In the second in our series of profiles to mark London Pride, we speak to Gowling WLG partner Clare Fielding.
I came into the law circuitously. I read history at Warwick and then went to work for the Bank of England on their graduate trainee programme as an analyst. The bank was setting up a legal department after [the collapse of] BCCI and I joined that in a junior capacity.
That led to a change in career and I went to Slaughter and May to do a training contract. I stayed there till five years PQE and specialised in planning work, then moved in 2005 to Herbert Smith and made partner there. After that I joined Lawrence Graham [now part of Gowlings].
Being trans is not a lifestyle choice. You carry this around with you the whole time. You don’t decide – it decides for you. You get to a point where you lose the fight and have to succumb. I vaguely remember the moment I lost the battle – it just dawned on me while I was at university. Shortly afterwards I graduated and started at the Bank of England and it was actually there that I transitioned. The security guards used to call me the ‘new lady of Threadneedle Street’.
I transitioned in the early 1990s and started at Slaughter and May soon after. I felt I had to mention it to Slaughters just before I joined as I’d had my interview in my old identity and of course in the meantime had made this drastic switch. They were totally fine about it. I probably looked a little bit androgynous back then – nowadays there’s more advanced techniques like laser surgery and so on so I looked a little bit interim. People did realise and you had to get into conversations. When I joined Herbert Smith I didn’t tell them initially but I did tell them when I was going through the partner promotion process.
I’ve been constantly blown away by the support and understanding I’ve had from virtually everyone – certainly in the workplace. Nothing has ever once been said – at least to my face. I’ve never felt I’ve been held back because of my gender identity.
My parents were upset to begin with, though. My mum said she’d always known but my dad found it harder at the beginning – but he soon came round.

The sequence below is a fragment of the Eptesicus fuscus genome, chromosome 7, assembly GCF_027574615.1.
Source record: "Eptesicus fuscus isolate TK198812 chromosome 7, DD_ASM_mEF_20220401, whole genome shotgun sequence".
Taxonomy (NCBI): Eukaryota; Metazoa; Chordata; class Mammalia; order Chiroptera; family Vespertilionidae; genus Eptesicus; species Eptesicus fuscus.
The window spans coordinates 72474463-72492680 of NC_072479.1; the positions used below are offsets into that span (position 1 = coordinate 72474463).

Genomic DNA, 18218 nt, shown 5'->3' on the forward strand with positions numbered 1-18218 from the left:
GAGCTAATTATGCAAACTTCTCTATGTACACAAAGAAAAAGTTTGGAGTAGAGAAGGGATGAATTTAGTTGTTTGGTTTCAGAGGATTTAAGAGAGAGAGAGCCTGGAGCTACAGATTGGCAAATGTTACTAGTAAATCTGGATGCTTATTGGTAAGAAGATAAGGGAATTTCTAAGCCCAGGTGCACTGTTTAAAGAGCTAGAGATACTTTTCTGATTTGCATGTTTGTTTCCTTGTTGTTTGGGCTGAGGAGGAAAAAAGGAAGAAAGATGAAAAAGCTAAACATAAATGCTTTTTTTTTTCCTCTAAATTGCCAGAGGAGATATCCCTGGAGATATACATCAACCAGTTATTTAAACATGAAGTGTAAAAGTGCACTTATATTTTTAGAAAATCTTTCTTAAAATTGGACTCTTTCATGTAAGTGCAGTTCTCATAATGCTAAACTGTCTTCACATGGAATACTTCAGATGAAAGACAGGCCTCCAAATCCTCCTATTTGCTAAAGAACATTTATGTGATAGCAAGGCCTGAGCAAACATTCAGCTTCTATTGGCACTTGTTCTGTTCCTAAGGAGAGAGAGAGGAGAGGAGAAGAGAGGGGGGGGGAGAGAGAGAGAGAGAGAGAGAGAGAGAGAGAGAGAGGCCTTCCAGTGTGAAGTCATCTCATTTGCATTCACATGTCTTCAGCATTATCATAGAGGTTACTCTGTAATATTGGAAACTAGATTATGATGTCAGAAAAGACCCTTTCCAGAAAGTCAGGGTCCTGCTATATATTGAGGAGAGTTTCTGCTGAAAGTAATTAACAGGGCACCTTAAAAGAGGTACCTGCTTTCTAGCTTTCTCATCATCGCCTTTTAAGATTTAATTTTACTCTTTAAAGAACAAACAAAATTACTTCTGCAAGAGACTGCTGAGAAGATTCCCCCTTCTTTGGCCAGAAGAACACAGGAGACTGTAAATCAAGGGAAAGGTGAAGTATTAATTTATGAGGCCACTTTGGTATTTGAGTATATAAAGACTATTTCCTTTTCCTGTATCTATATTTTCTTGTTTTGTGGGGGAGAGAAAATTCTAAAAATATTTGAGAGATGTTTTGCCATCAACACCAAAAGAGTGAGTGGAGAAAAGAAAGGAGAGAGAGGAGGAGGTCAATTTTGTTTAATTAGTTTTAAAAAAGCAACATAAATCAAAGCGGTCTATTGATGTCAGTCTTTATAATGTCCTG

I’m asked a fair bit about how to draw up a trans policy in workplaces. I don’t hold myself out as any sort of expert in that – I’m a planning lawyer not an HR person. But I am happy to tell my story, and explain what it’s like to be in that situation. It’s not that difficult – policies should just create a framework so that a person can be dealt with as an individual with dignity, and be treated according to their preference.
Since in later years I’ve been more open, I feel better about it because I no longer feel like a second-class citizen – I feel empowered. Also it helps that people are becoming aware of trans and that you can meet trans people who are not just leading ordinary lives, but extraordinary ones too. It’s a lot easier to be yourself now than it was.
I never had any role models. Back when I transitioned your typical transsexual was the one who got murdered early on in the movie (if they were not actually the murderer!). Always the outsider. Or there’d be sensationalist reporting – transsexual beauty queens and all that (just as outdated as the non-trans type, surely?!) So I feel I have a sort of duty to stand up and be counted, and if that means I can be a role model, then I’m glad to be one.
More in My Pride Story
Daisy Reeves, Berwin Leighton Paisner: “I went back into the closet when I started in law, but I’m out now and proud”
James Donovan, 3 Hare Court: “I kept quiet until I became my set’s senior clerk”